They say that the best fishermen are the ones who can tell the biggest fish tales. But what about the ones who actually care about the fish they catch?
As much as we would love to keep all trout in the water, we know that’s not always possible. Most fishermen just can’t resist taking a photo with their catch or bringing it up onto the bank for an easier release.
That’s where education comes in. By learning the most humane ways to catch, control, and release these prized fish, we can all do our part to ensure they swim away safely.
Now, I’ll be the first to admit that I’ve made my fair share of mistakes. I have kept a trout out of the water too long or used a little too much force to remove a stubborn hook. But I’ve learned from those errors and I’m constantly striving to improve my methods.
Trout are truly magnificent creatures, and as fishermen, we should all respect and admire them. So, let’s work together to keep them swimming strong. And hey, if you catch a big one, feel free to exaggerate the size – just make sure to release it safely afterwards!
Avoid touching or damaging the Gills.
Never put your fingers in or anywhere near the gills of a trout.
To avoid harming the trout, it’s crucial to be mindful of their gills. These delicate organs are filled with blood vessels and even minor damage can be fatal. It’s best to never touch or put your fingers near a trout’s gills.
In warm water temperatures above 20°C (68°F), any injury to the gills can spell disaster for the fish. If a hook is lodged in a trout’s gills, it’s recommended to keep the fish rather than trying to remove the hook.
However, if you do release the fish, cut the line or hook and leave it in place. Attempting to remove the hook from the gills almost always results in the fish’s demise, whereas leaving it in gives the trout a chance to survive.
Keep trout in the water as much as possible.
Trout love water, how we love air. A trout out of water suffocates how a person under water drowns. We must keep trout in the water as much as possible. Trout breathe through their gills, for them to survive they must have water flowing through them.
Before handling a trout, WET your hands. This helps protect the slimly mucus membrane which protects the trout’s skin. Without it they can suffer from fungal and other infections. Never handle a trout with dry hands and avoid tailing gloves.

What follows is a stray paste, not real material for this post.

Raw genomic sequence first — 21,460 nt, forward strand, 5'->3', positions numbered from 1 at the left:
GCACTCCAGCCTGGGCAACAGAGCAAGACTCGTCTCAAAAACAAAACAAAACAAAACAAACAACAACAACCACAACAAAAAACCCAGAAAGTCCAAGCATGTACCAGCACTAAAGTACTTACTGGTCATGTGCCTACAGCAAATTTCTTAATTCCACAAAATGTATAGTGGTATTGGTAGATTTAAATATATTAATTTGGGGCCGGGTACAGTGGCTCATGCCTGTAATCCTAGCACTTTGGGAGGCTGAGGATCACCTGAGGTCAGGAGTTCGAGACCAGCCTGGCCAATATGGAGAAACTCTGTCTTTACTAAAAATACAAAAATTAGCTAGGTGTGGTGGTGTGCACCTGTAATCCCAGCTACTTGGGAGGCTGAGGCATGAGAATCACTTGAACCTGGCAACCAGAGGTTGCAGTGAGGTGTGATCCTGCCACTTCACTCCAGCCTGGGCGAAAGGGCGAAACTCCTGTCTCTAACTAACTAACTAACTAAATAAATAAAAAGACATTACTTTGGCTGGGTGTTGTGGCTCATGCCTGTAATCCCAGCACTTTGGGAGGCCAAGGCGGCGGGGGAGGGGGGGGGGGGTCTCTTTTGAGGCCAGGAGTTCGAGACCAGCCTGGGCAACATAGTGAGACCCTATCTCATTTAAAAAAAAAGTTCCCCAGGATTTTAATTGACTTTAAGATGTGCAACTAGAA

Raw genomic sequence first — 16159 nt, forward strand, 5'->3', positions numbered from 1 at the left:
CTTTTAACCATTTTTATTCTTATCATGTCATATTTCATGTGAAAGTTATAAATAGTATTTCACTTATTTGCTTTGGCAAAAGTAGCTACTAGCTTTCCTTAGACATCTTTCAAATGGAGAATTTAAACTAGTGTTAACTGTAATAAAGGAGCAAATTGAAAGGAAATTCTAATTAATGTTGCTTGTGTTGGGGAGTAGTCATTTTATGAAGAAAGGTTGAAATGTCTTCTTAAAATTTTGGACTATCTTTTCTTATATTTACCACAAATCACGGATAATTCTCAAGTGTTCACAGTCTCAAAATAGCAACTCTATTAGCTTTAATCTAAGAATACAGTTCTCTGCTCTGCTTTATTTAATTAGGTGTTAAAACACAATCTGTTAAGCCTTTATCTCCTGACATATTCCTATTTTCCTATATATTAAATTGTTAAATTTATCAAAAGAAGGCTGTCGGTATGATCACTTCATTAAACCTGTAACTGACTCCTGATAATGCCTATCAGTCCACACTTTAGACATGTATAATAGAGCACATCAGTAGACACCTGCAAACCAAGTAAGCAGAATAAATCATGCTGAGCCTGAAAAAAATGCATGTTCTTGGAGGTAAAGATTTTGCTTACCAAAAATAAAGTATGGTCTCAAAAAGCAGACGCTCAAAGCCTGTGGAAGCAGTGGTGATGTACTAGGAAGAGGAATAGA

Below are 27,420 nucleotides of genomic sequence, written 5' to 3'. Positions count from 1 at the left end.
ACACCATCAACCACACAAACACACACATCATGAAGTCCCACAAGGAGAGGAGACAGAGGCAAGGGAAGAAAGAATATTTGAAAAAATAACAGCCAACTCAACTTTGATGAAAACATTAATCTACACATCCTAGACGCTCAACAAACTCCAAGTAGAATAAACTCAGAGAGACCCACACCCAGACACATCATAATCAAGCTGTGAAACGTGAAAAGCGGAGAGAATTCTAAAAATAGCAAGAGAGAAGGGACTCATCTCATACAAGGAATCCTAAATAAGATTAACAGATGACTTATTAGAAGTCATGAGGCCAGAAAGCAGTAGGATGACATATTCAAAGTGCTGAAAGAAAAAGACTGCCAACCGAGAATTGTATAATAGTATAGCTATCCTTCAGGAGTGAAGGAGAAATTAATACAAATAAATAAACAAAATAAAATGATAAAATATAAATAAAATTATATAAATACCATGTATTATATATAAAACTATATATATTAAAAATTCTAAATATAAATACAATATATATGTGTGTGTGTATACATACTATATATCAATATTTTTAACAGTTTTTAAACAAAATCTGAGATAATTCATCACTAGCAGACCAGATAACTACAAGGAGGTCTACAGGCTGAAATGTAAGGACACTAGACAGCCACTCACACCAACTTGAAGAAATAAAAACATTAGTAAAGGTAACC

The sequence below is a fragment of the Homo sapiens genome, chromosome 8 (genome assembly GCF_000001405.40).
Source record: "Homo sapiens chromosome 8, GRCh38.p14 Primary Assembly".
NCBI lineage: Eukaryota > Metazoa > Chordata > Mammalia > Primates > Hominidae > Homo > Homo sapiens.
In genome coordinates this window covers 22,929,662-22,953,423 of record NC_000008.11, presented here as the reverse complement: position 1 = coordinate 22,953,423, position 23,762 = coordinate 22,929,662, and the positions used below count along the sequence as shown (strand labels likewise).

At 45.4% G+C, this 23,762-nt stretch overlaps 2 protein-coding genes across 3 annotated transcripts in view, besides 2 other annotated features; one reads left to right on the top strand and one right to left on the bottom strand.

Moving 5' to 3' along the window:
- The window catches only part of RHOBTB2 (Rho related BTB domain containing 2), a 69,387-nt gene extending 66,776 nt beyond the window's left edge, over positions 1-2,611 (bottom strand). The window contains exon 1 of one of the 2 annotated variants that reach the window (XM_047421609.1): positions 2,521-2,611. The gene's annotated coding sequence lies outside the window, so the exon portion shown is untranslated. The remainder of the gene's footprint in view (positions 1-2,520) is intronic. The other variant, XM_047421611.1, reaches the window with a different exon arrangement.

Wither sun gloves damage trout is a topic of much controversy, at the minimum wet them before handling trout. But it is probably a good idea to remove them.
Rubber gloves, like the ones worn in the winter for warmth, are much gentler on the trout’s protective slime. Like all gloves, they should be wet before handling trout you plan on releasing.
Trout do not belong on the shore.
To ensure the safety of the trout, it’s essential to keep them in the water as much as possible. Avoid placing the freshly caught trout on the shore or any dry surface, including sand, rocks, and vegetation. Such surfaces can strip off the trout’s protective slime, leaving them susceptible to bacterial infections and other harmful agents.
Furthermore, trout are not designed for life on land, and flapping around on hot gravel or any other dry surface can cause serious damage to their delicate skin. So, it’s crucial to keep them in the water to prevent any such harm.
To handle a trout, use a net to lift them out of the water and keep them there until you’re ready to release them. This method allows you to examine and unhook the trout without causing harm and keeps the fish safe and healthy for their return to the water. Remember, the ultimate goal is to release the trout back into their natural habitat as quickly and safely as possible.
Barbless hooks save trout.
One simple modification that can make a big difference in catch and release fishing is using barbless hooks or pinching down the barb of existing hooks.